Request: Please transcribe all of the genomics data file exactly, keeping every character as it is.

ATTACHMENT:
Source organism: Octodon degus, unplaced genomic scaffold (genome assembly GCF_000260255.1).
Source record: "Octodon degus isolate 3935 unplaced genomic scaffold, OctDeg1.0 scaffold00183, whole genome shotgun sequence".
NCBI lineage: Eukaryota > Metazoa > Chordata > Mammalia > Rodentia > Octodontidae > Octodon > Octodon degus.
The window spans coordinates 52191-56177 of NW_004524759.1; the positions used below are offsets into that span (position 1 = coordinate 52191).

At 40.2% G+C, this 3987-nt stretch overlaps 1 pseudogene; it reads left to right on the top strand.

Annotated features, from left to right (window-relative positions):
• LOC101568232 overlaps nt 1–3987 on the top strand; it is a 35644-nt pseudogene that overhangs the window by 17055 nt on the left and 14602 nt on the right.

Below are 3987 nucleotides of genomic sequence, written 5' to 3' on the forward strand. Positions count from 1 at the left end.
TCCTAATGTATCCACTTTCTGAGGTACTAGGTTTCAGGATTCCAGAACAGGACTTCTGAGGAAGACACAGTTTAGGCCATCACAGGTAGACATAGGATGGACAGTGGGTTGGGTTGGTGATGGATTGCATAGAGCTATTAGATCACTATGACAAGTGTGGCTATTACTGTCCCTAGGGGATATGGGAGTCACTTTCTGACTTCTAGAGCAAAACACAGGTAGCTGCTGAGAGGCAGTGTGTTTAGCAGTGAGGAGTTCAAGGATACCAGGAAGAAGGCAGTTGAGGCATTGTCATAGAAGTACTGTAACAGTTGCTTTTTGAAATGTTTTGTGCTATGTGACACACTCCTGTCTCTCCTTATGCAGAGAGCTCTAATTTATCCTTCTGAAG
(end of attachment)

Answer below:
Source organism: Octodon degus, unplaced genomic scaffold (genome assembly GCF_000260255.1).
Source record: "Octodon degus isolate 3935 unplaced genomic scaffold, OctDeg1.0 scaffold00183, whole genome shotgun sequence".
NCBI lineage: Eukaryota > Metazoa > Chordata > Mammalia > Rodentia > Octodontidae > Octodon > Octodon degus.
The window spans coordinates 52191-56177 of NW_004524759.1; the positions used below are offsets into that span (position 1 = coordinate 52191).

At 40.2% G+C, this 3987-nt stretch overlaps 1 pseudogene; it reads left to right on the top strand.

Annotated features, from left to right (window-relative positions):
• LOC101568232 overlaps nt 1–3987 on the top strand; it is a 35644-nt pseudogene that overhangs the window by 17055 nt on the left and 14602 nt on the right.

Below are 3987 nucleotides of genomic sequence, written 5' to 3' on the forward strand. Positions count from 1 at the left end.
TCCTAATGTATCCACTTTCTGAGGTACTAGGTTTCAGGATTCCAGAACAGGACTTCTGAGGAAGACACAGTTTAGGCCATCACAGGTAGACATAGGATGGACAGTGGGTTGGGTTGGTGATGGATTGCATAGAGCTATTAGATCACTATGACAAGTGTGGCTATTACTGTCCCTAGGGGATATGGGAGTCACTTTCTGACTTCTAGAGCAAAACACAGGTAGCTGCTGAGAGGCAGTGTGTTTAGCAGTGAGGAGTTCAAGGATACCAGGAAGAAGGCAGTTGAGGCATTGTCATAGAAGTACTGTAACAGTTGCTTTTTGAAATGTTTTGTGCTATGTGACACACTCCTGTCTCTCCTTATGCAGAGAGCTCTAATTTATCCTTCTGAAG